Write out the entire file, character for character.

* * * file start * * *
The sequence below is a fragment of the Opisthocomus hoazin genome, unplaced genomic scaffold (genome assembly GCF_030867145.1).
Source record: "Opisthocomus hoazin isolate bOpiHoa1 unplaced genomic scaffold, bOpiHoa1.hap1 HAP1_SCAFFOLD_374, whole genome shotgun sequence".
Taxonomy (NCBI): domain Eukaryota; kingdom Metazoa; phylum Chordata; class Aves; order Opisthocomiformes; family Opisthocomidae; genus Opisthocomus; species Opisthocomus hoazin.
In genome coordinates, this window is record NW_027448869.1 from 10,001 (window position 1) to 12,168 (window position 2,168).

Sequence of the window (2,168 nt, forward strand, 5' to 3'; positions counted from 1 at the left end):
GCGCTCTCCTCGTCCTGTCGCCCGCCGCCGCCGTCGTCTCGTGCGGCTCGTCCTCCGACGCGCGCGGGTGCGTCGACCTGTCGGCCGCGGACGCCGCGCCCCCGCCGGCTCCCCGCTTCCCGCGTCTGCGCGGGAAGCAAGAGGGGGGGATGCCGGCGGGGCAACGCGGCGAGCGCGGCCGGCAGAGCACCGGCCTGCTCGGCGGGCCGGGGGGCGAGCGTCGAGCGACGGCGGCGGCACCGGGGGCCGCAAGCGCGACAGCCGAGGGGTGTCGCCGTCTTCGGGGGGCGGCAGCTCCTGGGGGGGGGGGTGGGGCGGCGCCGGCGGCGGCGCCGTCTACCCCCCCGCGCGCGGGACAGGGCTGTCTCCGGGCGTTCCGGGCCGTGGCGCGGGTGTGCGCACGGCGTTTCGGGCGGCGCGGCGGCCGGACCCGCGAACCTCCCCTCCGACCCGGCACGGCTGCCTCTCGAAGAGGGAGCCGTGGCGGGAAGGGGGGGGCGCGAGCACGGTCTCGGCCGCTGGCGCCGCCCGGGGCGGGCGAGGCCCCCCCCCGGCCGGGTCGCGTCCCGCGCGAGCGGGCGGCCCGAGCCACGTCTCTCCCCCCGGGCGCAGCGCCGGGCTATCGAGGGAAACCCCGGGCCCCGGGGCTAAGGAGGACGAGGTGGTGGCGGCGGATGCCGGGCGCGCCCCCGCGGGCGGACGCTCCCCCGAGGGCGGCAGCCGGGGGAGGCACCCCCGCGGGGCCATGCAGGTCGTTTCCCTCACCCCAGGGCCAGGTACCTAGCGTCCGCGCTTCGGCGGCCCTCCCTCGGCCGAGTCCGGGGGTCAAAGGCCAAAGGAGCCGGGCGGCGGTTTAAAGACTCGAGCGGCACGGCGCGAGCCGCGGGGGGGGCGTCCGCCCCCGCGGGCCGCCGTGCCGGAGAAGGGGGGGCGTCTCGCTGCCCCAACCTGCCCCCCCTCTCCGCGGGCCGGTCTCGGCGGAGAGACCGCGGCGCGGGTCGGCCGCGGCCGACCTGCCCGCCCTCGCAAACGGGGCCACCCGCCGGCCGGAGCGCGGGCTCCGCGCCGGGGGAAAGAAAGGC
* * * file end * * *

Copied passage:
The sequence below is a fragment of the Opisthocomus hoazin genome, unplaced genomic scaffold (genome assembly GCF_030867145.1).
Source record: "Opisthocomus hoazin isolate bOpiHoa1 unplaced genomic scaffold, bOpiHoa1.hap1 HAP1_SCAFFOLD_374, whole genome shotgun sequence".
Taxonomy (NCBI): domain Eukaryota; kingdom Metazoa; phylum Chordata; class Aves; order Opisthocomiformes; family Opisthocomidae; genus Opisthocomus; species Opisthocomus hoazin.
In genome coordinates, this window is record NW_027448869.1 from 10,001 (window position 1) to 12,168 (window position 2,168).

Sequence of the window (2,168 nt, forward strand, 5' to 3'; positions counted from 1 at the left end):
GCGCTCTCCTCGTCCTGTCGCCCGCCGCCGCCGTCGTCTCGTGCGGCTCGTCCTCCGACGCGCGCGGGTGCGTCGACCTGTCGGCCGCGGACGCCGCGCCCCCGCCGGCTCCCCGCTTCCCGCGTCTGCGCGGGAAGCAAGAGGGGGGGATGCCGGCGGGGCAACGCGGCGAGCGCGGCCGGCAGAGCACCGGCCTGCTCGGCGGGCCGGGGGGCGAGCGTCGAGCGACGGCGGCGGCACCGGGGGCCGCAAGCGCGACAGCCGAGGGGTGTCGCCGTCTTCGGGGGGCGGCAGCTCCTGGGGGGGGGGGTGGGGCGGCGCCGGCGGCGGCGCCGTCTACCCCCCCGCGCGCGGGACAGGGCTGTCTCCGGGCGTTCCGGGCCGTGGCGCGGGTGTGCGCACGGCGTTTCGGGCGGCGCGGCGGCCGGACCCGCGAACCTCCCCTCCGACCCGGCACGGCTGCCTCTCGAAGAGGGAGCCGTGGCGGGAAGGGGGGGGCGCGAGCACGGTCTCGGCCGCTGGCGCCGCCCGGGGCGGGCGAGGCCCCCCCCCGGCCGGGTCGCGTCCCGCGCGAGCGGGCGGCCCGAGCCACGTCTCTCCCCCCGGGCGCAGCGCCGGGCTATCGAGGGAAACCCCGGGCCCCGGGGCTAAGGAGGACGAGGTGGTGGCGGCGGATGCCGGGCGCGCCCCCGCGGGCGGACGCTCCCCCGAGGGCGGCAGCCGGGGGAGGCACCCCCGCGGGGCCATGCAGGTCGTTTCCCTCACCCCAGGGCCAGGTACCTAGCGTCCGCGCTTCGGCGGCCCTCCCTCGGCCGAGTCCGGGGGTCAAAGGCCAAAGGAGCCGGGCGGCGGTTTAAAGACTCGAGCGGCACGGCGCGAGCCGCGGGGGGGGCGTCCGCCCCCGCGGGCCGCCGTGCCGGAGAAGGGGGGGCGTCTCGCTGCCCCAACCTGCCCCCCCTCTCCGCGGGCCGGTCTCGGCGGAGAGACCGCGGCGCGGGTCGGCCGCGGCCGACCTGCCCGCCCTCGCAAACGGGGCCACCCGCCGGCCGGAGCGCGGGCTCCGCGCCGGGGGAAAGAAAGGC